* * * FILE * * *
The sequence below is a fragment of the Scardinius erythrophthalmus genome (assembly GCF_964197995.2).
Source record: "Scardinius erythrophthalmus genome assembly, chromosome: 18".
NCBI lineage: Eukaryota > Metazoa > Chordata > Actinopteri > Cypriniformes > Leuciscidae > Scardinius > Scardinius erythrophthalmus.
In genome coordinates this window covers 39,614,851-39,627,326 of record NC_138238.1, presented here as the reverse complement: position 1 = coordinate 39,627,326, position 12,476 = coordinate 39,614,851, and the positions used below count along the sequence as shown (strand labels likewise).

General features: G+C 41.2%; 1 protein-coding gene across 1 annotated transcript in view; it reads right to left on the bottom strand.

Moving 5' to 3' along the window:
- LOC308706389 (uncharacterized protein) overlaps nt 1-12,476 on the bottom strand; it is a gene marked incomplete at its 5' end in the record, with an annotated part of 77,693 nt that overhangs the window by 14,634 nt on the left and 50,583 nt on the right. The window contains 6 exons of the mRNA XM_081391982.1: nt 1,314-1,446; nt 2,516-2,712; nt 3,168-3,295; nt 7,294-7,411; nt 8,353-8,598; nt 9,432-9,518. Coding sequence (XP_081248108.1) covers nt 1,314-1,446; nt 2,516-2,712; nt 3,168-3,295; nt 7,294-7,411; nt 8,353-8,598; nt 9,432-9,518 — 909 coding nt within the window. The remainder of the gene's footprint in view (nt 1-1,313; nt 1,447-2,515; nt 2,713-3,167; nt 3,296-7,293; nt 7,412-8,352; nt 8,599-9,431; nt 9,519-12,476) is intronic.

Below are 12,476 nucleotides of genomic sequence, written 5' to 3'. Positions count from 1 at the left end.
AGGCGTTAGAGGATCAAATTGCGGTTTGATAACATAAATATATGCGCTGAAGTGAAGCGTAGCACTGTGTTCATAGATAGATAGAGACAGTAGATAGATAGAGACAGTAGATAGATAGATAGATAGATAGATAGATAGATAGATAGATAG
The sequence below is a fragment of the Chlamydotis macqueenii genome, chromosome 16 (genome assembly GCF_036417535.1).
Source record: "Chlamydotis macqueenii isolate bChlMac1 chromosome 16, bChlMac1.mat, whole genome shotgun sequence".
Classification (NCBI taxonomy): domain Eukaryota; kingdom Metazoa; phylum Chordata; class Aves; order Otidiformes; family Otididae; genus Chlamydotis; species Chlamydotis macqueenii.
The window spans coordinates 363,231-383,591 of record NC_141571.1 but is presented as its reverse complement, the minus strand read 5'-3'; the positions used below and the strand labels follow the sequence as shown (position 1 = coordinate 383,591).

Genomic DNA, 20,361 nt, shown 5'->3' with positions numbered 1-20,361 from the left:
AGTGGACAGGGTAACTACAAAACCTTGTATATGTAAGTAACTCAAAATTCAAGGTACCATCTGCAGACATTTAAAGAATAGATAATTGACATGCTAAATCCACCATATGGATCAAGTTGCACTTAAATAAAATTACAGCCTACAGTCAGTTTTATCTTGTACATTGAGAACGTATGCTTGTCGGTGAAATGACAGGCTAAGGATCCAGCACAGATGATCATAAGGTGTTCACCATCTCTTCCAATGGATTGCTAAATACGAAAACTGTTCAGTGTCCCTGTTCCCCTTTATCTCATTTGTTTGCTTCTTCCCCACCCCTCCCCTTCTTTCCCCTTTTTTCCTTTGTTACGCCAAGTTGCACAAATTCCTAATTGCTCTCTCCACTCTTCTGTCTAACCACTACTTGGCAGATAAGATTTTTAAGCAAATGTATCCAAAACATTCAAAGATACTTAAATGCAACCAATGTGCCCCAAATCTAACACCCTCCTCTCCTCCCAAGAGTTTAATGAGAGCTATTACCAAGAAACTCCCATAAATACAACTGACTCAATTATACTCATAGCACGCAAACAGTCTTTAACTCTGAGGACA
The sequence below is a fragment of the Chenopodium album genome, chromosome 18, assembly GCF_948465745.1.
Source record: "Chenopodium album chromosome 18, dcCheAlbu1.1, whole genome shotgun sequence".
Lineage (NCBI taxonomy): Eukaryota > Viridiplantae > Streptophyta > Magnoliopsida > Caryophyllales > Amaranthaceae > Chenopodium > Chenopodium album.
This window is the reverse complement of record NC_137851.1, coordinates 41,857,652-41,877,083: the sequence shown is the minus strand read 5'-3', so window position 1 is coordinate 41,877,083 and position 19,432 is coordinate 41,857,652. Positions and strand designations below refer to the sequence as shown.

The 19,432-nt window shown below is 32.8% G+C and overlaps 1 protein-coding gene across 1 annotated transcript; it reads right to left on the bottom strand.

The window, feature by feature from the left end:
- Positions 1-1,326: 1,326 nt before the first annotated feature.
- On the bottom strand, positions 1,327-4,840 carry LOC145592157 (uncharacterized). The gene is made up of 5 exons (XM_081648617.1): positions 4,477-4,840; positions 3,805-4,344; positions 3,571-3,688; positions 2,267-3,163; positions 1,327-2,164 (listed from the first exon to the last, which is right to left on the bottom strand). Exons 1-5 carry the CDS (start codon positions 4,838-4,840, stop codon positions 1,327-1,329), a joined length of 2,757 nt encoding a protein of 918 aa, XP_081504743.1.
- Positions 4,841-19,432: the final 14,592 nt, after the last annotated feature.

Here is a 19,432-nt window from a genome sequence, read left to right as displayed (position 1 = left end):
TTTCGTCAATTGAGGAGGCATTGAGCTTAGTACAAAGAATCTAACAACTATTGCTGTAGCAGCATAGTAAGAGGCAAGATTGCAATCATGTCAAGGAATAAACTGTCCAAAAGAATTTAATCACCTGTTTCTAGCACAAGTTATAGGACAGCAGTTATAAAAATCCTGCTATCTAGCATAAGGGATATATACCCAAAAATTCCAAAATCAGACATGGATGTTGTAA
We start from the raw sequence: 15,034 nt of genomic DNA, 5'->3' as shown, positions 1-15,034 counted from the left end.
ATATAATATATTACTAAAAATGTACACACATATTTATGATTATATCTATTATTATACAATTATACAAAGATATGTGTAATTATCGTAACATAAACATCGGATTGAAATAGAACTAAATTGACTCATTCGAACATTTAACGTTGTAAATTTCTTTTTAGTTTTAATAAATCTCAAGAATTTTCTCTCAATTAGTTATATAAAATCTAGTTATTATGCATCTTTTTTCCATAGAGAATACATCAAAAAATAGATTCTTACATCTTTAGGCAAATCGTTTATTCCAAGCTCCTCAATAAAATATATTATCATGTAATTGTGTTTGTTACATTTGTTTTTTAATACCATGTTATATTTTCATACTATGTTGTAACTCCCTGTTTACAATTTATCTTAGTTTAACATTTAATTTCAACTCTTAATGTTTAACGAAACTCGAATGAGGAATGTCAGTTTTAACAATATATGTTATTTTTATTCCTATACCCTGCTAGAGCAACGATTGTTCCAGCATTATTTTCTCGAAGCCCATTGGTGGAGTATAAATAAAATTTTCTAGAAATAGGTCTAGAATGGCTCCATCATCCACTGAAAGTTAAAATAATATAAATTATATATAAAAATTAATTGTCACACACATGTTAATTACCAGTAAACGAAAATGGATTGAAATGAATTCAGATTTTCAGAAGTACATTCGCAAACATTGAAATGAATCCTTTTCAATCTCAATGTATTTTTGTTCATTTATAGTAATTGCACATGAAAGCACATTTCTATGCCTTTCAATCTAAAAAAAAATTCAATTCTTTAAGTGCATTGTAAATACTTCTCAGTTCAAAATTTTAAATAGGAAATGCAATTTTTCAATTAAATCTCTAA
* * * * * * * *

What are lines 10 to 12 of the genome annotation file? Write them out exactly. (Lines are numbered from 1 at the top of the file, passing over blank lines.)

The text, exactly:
The sequence below is a fragment of the Chlamydotis macqueenii genome, chromosome 16 (genome assembly GCF_036417535.1).
Source record: "Chlamydotis macqueenii isolate bChlMac1 chromosome 16, bChlMac1.mat, whole genome shotgun sequence".
Classification (NCBI taxonomy): domain Eukaryota; kingdom Metazoa; phylum Chordata; class Aves; order Otidiformes; family Otididae; genus Chlamydotis; species Chlamydotis macqueenii.